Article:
Standing on the Shoulders of Others

Recently a CEO reported on a new event for his credit union:

Earlier this month the Executive Leadership Team and the Chairman hosted the First Annual Credit Union  Alumni Breakfast with 17 retired employees and volunteers. Special thanks to key staff for their work in putting on this special event.

Today we stand on the shoulders of these employees who have come before us as they laid the solid financial, operational, and philosophical foundation upon which we are building today.

We asked each attendee to share their favorite credit union memory.  They  can be summarized simply – the PEOPLE. To a person they shared that it was the members and/or colleagues that made this the best place they have ever worked.

They shared story after story about the changes in members’ and employees’ lives, and in many cases, how these interactions changed their own lives. We know that for so many of these retirees this was not just a job, but part of who you are.  So we will continue to cultivate that community, even after you have retired. These Alumni are some of the best Ambassadors in our community.

Celebrations Create and Honor a Shared Past

Yesterday was May Day, an informal, country-wide celebratory event in England.  My daughter sent several pictures of how the Day begins with the ringing of the bells and singing by the boy’s choir from the tower of Magdalen College. Oxford.

The event commemorates not only the beginning of spring, but the common destiny we all share with nature.

Merry Makers on the way to the Tower:

Bells ringing and boy’s choir singing to bring in Spring-with 14,000 early risers.

A Visit by Louise Herring to NCUA

In Ed Callahan, Bucky Sebastian and my first year at NCUA, Sam Rizzo who was the CEO of ASI (then NDGC) made a special  effort to bring to D.C. the last living attendee from CUNA’s founding at Estes Park, Colorado in 1934.  Louise Herring spent her entire life promoting, leading and founding numerous credit unions and supporting firms (such as ASI).  She had to travel attached to an  oxygen breathing cylinder.

Her mind and commitment were as sharp as ever.  Field of membership for FCU’s was a hot button issue. Her belief was that all Americans should have credit union access.  In her memorable phrase, “Poverty is not a common bond.”

The incredible chartering and organizational efforts of her era and the passion for the movement were apparent to everyone.

Louise is just one example of the pioneers who devoted their lives to lay the foundation for credit unions today.  Her commitment was a memorable experience for everyone she saw.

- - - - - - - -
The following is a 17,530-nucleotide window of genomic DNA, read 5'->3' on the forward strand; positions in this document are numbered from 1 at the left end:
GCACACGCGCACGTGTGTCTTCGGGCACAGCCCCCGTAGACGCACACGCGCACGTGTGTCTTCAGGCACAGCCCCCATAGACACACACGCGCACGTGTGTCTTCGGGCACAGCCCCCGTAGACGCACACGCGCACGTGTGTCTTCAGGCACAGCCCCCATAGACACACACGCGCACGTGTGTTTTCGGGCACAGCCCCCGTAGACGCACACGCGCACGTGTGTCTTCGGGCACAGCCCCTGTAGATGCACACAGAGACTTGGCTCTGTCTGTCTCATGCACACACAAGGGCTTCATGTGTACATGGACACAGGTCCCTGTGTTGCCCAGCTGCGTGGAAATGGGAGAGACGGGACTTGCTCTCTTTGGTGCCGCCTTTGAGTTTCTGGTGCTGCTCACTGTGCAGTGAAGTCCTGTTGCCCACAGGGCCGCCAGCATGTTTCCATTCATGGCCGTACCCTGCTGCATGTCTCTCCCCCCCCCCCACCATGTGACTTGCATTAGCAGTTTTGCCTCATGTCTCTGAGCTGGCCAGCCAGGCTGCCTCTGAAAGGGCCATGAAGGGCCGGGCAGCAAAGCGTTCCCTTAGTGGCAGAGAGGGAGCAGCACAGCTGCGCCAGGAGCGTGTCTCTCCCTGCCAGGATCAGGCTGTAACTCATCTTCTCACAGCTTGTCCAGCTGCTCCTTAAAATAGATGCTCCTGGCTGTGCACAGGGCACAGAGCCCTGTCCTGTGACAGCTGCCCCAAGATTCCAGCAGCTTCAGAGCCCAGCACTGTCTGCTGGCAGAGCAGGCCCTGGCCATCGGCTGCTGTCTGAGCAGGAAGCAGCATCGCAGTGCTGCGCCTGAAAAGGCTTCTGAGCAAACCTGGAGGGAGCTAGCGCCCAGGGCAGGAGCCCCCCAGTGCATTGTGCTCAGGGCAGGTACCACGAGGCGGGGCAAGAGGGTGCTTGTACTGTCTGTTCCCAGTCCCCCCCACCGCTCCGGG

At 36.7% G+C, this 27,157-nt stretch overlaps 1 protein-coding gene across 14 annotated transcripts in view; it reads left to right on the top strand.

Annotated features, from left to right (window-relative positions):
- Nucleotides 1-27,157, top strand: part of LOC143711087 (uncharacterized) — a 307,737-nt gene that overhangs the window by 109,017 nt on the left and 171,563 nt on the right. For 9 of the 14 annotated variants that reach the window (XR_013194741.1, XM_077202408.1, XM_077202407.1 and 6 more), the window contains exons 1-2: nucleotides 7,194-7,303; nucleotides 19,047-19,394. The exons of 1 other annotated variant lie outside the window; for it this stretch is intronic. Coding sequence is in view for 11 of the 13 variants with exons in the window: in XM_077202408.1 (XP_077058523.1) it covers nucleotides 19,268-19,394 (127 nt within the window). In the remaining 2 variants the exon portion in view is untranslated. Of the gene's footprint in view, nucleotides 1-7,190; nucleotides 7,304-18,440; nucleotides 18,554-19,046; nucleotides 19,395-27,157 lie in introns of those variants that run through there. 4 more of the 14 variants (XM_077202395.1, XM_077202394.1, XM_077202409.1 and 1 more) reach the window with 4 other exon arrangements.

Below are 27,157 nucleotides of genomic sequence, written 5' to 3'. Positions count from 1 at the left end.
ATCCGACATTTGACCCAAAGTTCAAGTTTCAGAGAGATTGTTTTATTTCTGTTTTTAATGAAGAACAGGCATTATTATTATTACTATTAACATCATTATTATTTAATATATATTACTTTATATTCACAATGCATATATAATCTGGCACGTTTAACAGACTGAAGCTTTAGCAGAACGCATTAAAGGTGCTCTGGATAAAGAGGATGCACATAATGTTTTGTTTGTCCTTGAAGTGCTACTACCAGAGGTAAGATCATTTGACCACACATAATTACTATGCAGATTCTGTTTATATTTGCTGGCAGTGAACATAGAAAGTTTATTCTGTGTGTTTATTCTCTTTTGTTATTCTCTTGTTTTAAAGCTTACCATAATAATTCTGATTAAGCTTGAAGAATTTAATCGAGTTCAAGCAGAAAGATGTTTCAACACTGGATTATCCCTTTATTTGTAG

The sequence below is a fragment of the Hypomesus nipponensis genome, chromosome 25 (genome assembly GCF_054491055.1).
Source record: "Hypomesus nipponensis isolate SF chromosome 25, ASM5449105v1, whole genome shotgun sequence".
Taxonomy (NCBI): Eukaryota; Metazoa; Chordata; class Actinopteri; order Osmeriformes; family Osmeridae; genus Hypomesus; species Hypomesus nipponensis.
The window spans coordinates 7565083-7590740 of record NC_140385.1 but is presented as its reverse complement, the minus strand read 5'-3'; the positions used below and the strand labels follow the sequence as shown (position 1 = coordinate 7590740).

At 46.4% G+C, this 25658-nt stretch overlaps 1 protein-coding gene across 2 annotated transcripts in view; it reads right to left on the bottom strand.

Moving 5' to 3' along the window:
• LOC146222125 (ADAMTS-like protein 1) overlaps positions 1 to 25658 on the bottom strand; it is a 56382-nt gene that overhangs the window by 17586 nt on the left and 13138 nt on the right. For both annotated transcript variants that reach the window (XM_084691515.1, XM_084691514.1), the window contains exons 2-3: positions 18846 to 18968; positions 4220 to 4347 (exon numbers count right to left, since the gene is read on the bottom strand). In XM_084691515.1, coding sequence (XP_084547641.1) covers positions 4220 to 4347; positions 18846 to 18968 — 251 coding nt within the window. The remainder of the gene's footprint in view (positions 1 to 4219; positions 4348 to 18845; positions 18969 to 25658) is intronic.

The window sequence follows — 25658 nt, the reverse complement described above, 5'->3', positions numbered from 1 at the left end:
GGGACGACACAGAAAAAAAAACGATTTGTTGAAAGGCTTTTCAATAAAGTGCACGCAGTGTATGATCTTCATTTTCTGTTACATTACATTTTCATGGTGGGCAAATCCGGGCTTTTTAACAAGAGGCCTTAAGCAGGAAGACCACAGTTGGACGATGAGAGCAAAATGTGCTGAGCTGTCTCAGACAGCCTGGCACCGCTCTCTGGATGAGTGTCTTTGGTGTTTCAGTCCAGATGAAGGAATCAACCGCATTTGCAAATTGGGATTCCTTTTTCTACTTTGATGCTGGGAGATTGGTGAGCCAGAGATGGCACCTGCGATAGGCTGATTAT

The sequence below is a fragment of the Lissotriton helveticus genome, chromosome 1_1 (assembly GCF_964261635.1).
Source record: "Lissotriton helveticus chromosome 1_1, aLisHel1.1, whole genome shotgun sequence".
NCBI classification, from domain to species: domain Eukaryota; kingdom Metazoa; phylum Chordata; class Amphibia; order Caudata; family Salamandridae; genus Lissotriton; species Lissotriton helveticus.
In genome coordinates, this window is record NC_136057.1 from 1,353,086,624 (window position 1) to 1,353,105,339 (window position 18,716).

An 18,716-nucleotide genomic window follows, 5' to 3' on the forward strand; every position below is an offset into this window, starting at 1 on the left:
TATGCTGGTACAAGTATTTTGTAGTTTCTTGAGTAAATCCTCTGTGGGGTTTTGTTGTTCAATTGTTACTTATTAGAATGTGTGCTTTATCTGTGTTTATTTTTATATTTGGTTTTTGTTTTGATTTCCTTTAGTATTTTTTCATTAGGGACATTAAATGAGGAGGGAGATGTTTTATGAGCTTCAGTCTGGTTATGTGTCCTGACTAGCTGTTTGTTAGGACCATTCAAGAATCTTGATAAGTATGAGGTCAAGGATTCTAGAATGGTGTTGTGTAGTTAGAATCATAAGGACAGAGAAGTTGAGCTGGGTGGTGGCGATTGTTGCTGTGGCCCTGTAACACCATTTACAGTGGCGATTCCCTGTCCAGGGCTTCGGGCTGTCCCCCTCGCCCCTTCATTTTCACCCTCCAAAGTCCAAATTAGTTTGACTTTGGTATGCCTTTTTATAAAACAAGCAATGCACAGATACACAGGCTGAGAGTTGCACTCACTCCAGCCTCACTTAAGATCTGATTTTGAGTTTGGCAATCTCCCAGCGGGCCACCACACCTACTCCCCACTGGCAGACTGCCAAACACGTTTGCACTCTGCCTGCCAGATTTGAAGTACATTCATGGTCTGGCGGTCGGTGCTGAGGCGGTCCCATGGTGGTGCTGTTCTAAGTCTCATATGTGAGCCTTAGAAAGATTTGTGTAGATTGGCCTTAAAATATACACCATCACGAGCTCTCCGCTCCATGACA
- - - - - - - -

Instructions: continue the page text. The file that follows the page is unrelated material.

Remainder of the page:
Recognizing past credit union regulatory leaders was an integral aspect of Chairman Callahan’s role.  Just one example. He honored his predecessors at NCUA and in the HEW’s  Credit Union Bureau by asking them to come to D.C. to celebrate the 50th anniversary of the Federal Credit Union Act in 1984.

Earlier that year Ed presented the Agency’s highest honor, a gold medal, to recognize many whose tenures were only recorded in official reports. (see Dean Gannon’s medal award)

Current and prior federal credit union regulators, General Counsels, and Executive Directors reunite  at NCUA’s headquarters, 1776 “G” Street, Washington D. C. on the 50th anniversary of the Federal Credit union Act.

The Past Makes the Present Possible

It is always tempting to believe when one achieves a position of great responsibility, that the future begins with their arrival.  The past is gone.  Those are the achievements of others.  Now it is our turn to pivot with new beginnings.  After all who wants to just carry forward the success of others when every impulse is to put one’s own imprimatur on events?

However, without a knowledge of the past it is difficult to sustain a sense of common purpose or community with others.  Each leaders turn at the wheel becomes a unique episode.  The lessons of prior efforts are overlooked.  The successes are taken for granted, because they seem just to endure naturally.

But that is not how lives or even organizations are remembered.  When individuals are at their best, their work and example transform the moment.   There is a moral component that recognizes the worth of each person, and a commitment to common good, not merely individual or organizational momentary success.

Every society has its May Day celebrations.  They create a shared heritage that goes back generations in England.

Current leaders and CEO’s of organizations may not know or even be interested in their predecessor’s  success or viewpoints.  The past leadership is gone and I am now in charge.  Some CEO’s are uncomfortable even talking with their forebears.

Knowing the history of any organization is vital to continued relevance. That is why I believe this credit union’s inaugural Alumni breakfast matters.  Honoring leaders from different eras and circumstances, gives meaning and context to current events and decisions. How a leader remembers their predecessors is a good indicator of how one’s own tenure is likely to be recalled.




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